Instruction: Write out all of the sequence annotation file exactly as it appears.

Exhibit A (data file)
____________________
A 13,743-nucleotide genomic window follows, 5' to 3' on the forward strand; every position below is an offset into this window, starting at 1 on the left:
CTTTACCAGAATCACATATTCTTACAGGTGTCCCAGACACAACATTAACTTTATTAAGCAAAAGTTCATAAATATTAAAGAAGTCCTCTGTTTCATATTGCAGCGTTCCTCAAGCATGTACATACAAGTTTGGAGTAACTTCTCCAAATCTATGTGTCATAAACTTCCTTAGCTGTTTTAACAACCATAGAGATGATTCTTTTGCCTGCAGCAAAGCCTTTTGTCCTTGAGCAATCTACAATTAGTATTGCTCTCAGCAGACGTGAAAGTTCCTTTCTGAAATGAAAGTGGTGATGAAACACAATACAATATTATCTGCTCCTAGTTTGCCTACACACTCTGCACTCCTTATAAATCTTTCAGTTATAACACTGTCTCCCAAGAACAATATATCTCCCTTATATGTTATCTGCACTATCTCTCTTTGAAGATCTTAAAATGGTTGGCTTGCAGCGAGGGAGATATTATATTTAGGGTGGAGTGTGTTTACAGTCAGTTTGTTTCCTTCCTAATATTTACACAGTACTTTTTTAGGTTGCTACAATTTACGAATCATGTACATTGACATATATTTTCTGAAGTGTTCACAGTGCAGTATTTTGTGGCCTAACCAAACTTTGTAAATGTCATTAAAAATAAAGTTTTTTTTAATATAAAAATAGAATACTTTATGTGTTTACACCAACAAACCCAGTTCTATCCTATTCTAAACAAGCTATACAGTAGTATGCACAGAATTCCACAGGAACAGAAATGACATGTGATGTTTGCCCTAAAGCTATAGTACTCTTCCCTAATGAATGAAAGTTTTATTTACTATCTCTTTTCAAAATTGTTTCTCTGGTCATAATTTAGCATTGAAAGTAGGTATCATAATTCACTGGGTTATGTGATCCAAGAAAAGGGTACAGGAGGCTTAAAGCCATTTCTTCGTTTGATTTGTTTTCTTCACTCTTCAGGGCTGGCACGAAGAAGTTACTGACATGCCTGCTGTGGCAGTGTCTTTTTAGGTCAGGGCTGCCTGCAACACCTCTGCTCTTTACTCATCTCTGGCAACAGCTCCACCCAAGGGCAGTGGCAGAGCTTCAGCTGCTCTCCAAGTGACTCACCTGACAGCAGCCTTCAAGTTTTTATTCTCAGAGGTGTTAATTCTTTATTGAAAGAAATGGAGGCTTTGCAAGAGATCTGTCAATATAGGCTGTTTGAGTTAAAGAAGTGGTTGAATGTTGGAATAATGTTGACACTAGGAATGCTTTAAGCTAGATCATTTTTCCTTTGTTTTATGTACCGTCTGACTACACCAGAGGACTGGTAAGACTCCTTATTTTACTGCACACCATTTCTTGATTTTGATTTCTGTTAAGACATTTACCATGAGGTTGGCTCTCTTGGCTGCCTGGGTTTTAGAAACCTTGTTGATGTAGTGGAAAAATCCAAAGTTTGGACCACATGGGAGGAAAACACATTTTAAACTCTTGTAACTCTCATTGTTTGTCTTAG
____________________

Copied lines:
A 13,743-nucleotide genomic window follows, 5' to 3' on the forward strand; every position below is an offset into this window, starting at 1 on the left:
CTTTACCAGAATCACATATTCTTACAGGTGTCCCAGACACAACATTAACTTTATTAAGCAAAAGTTCATAAATATTAAAGAAGTCCTCTGTTTCATATTGCAGCGTTCCTCAAGCATGTACATACAAGTTTGGAGTAACTTCTCCAAATCTATGTGTCATAAACTTCCTTAGCTGTTTTAACAACCATAGAGATGATTCTTTTGCCTGCAGCAAAGCCTTTTGTCCTTGAGCAATCTACAATTAGTATTGCTCTCAGCAGACGTGAAAGTTCCTTTCTGAAATGAAAGTGGTGATGAAACACAATACAATATTATCTGCTCCTAGTTTGCCTACACACTCTGCACTCCTTATAAATCTTTCAGTTATAACACTGTCTCCCAAGAACAATATATCTCCCTTATATGTTATCTGCACTATCTCTCTTTGAAGATCTTAAAATGGTTGGCTTGCAGCGAGGGAGATATTATATTTAGGGTGGAGTGTGTTTACAGTCAGTTTGTTTCCTTCCTAATATTTACACAGTACTTTTTTAGGTTGCTACAATTTACGAATCATGTACATTGACATATATTTTCTGAAGTGTTCACAGTGCAGTATTTTGTGGCCTAACCAAACTTTGTAAATGTCATTAAAAATAAAGTTTTTTTTAATATAAAAATAGAATACTTTATGTGTTTACACCAACAAACCCAGTTCTATCCTATTCTAAACAAGCTATACAGTAGTATGCACAGAATTCCACAGGAACAGAAATGACATGTGATGTTTGCCCTAAAGCTATAGTACTCTTCCCTAATGAATGAAAGTTTTATTTACTATCTCTTTTCAAAATTGTTTCTCTGGTCATAATTTAGCATTGAAAGTAGGTATCATAATTCACTGGGTTATGTGATCCAAGAAAAGGGTACAGGAGGCTTAAAGCCATTTCTTCGTTTGATTTGTTTTCTTCACTCTTCAGGGCTGGCACGAAGAAGTTACTGACATGCCTGCTGTGGCAGTGTCTTTTTAGGTCAGGGCTGCCTGCAACACCTCTGCTCTTTACTCATCTCTGGCAACAGCTCCACCCAAGGGCAGTGGCAGAGCTTCAGCTGCTCTCCAAGTGACTCACCTGACAGCAGCCTTCAAGTTTTTATTCTCAGAGGTGTTAATTCTTTATTGAAAGAAATGGAGGCTTTGCAAGAGATCTGTCAATATAGGCTGTTTGAGTTAAAGAAGTGGTTGAATGTTGGAATAATGTTGACACTAGGAATGCTTTAAGCTAGATCATTTTTCCTTTGTTTTATGTACCGTCTGACTACACCAGAGGACTGGTAAGACTCCTTATTTTACTGCACACCATTTCTTGATTTTGATTTCTGTTAAGACATTTACCATGAGGTTGGCTCTCTTGGCTGCCTGGGTTTTAGAAACCTTGTTGATGTAGTGGAAAAATCCAAAGTTTGGACCACATGGGAGGAAAACACATTTTAAACTCTTGTAACTCTCATTGTTTGTCTTAG